Whole Genome Sequencing and Reference Mapping

Whole genome sequencing of the DNA from this individual was carried out using the Genome Analyzer IIx (Illumina, San Diego, California, USA) according to the manufacturer's instructions. Data was generated from multiple libraries of 100 base pair paired-end (PE) runs. Paired-end reads were mapped to the Human Reference Genome build hg19 using a quality aware short read aligner i.e. the Burrows-Wheeler Aligner (BWA) software [24]. The reference genome sequence was retrieved from the UCSC Genome Bioinformatics website [25]. BWA was run using default parameters described in the manual. The alignments were further analyzed using SAMtools software. The variations were called using the SAMtools software [26] for which the Sequence Alignment/Map (SAM) format [26] files were initially converted to the indexed and BAM sorted files following which the mpileup option was used and the variants exported in the standard VCF format [27]. Detailed parameters used in variation calling are summarized in data S1. In addition, the datasets, workflow and scripts are also made available for future applications and development through the OpenPGx consortium []. The genomic variations are available at the Malay Genome Browser hyperlinked at[ or http:// using internet explorer] and integrated with data from other Asian Genomes for easy comparison and integrative analysis at the Asian Genome Browser hyperlinked at []. Researchers interested in sharing the BAM files for researches and not for commercial purposes are invited to write in to the corresponding author. The study accession number (SRA) is PRJEB4210.

Workflow for Analysis of Genomic Variations

We created a custom workflow for the analysis of the genome. This included calling variations from the alignments, comparison with other variant databases including dbSNP [28], database of genetic variants [29] and those from the 1000 Genomes Consortium [13]. The workflow further included the mapping and comparison of markers associated with pharmacogenomics traits and the analysis of potential deleterious variations across genes responsible for pharmacokinetic and pharmacodynamics variations. The major components of the analysis workflow are summarized in Figure 1.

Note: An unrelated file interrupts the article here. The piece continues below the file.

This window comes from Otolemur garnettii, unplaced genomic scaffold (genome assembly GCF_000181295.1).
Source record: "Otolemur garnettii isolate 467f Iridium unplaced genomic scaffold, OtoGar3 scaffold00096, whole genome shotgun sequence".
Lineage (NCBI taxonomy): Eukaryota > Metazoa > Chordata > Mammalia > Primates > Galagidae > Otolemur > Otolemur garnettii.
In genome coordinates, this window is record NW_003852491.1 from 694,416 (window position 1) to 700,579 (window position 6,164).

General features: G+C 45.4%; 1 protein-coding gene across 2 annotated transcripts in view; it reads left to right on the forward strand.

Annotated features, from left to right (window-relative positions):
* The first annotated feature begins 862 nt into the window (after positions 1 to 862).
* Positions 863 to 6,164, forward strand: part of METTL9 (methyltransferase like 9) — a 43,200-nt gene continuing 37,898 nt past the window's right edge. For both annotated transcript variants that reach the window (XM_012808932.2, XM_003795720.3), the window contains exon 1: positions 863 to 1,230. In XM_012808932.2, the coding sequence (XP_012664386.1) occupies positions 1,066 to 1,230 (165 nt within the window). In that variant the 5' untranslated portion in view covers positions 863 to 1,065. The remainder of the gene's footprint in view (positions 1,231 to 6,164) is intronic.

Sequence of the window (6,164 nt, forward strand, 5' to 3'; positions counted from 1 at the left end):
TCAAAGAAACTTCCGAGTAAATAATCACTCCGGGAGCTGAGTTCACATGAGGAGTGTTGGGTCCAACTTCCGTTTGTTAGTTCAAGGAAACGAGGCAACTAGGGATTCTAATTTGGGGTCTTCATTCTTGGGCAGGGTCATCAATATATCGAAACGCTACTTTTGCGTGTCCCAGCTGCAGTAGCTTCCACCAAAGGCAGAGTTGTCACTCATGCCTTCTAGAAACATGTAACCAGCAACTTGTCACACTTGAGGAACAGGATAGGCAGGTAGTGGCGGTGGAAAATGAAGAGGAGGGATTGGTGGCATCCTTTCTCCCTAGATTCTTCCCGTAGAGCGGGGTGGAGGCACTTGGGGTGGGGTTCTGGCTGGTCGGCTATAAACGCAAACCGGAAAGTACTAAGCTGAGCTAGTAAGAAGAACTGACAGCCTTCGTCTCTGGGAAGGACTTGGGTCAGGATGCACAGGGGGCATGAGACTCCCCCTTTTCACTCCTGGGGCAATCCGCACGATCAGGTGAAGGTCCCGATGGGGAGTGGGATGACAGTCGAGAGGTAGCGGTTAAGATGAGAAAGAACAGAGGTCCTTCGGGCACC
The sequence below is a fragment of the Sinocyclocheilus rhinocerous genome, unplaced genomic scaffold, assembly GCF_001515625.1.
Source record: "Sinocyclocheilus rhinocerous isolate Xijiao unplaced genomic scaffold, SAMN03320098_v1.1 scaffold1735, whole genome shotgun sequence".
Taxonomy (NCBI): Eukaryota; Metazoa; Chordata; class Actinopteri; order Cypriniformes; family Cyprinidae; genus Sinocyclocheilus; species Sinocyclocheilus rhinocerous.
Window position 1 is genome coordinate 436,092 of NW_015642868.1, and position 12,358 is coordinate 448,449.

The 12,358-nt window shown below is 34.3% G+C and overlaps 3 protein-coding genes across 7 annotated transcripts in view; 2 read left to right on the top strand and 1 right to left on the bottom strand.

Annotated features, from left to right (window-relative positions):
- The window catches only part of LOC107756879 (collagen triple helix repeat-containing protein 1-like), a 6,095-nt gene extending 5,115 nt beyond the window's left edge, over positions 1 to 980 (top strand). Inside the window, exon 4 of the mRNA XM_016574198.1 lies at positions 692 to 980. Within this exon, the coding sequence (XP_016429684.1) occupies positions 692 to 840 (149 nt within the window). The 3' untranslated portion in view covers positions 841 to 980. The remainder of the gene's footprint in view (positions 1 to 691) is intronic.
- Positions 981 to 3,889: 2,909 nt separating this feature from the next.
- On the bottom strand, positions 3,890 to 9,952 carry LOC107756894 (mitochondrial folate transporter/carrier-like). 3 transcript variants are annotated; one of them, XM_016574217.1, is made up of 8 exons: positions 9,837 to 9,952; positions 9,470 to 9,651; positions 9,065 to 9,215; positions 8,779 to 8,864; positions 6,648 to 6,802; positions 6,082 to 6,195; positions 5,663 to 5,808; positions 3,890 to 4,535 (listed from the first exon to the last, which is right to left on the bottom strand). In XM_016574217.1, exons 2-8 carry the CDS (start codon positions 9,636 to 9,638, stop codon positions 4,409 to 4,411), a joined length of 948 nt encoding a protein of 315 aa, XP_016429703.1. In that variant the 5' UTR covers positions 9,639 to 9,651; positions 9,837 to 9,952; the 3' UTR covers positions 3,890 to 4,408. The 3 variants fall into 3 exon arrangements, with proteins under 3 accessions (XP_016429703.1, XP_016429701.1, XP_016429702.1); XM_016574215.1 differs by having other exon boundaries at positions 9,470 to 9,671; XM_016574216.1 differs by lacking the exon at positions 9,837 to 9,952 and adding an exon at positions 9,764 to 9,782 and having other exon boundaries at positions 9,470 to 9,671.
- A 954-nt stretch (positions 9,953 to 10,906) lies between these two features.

Figure 1. Summary of the analysis workflow for the Malaysian genome.

Comparison and Mapping of Genomic Variations across Variant Annotation Datasets

The SNVs were called using the SAMtools software using parameters as described in data S1 and analyzed by integrating the publicly available datasets from dbSNP [28] and 1000 Genomes Consortium [13]. The Single Nucleotide Variations (SNVs) were further analyzed with respect to their relation to genes using ANNOVAR [30], a publicly available suite of software for variant analysis. Datasets of gene annotation were integrated from the UCSC Genome Resource, the Database of Genomic Variants (DGV) [29], the NHGRI GWAS Catalog [21] and the 1000 Genomes project [13]. Other datasets used in the analysis included the conserved transcription factor binding sites retrieved from the UCSC Bioinformatics website, Ensemble Gene Annotations, ENCODE Gene Annotations, Cytogenetic Band Annotations and Segmental Duplication Annotations. We also compared the Malay genome with other personal genomes which include those of the Sequence Ontology project [31] and two Indian genomes [8], [14] in order to determine the similarity of the genome with publically available personal genomes.

Dataset of Genes Involved in Drug Transport, Metabolism and Drug Targets

A comprehensive dataset of the human genes involved in drug transport and metabolism including drug targets were retrieved from DrugBank [32], which was used for creating a comprehensive pathway map of drug transport, metabolism and action. The datasets were eventually used as the template to map non-synonymous variations with potential functional consequences. This pathway map is available at OpenPGx in Systems Biology Markup Language (SBML) format []. An independent dataset of genes having functional annotations in drug transport, metabolism and drug targets was retrieved from PharmGKB [33].

Analysis of Genomic Variations Associated with Disease and Pharmacogenomics Traits

The clinically relevant pharmacogenomics variant datasets were derived from PharmGKB [33] . Additionally, we compared a comprehensive set of genetic markers associated with pharmacogenomics traits manually curated from literature and public databases against the variants called from the genome. The overlaps between the two sets were computed using custom scripts in Perl. The scripts are available for download at the OpenPGx website []. Subsets of the variations have high strength of association and have been clinically recommended for testing.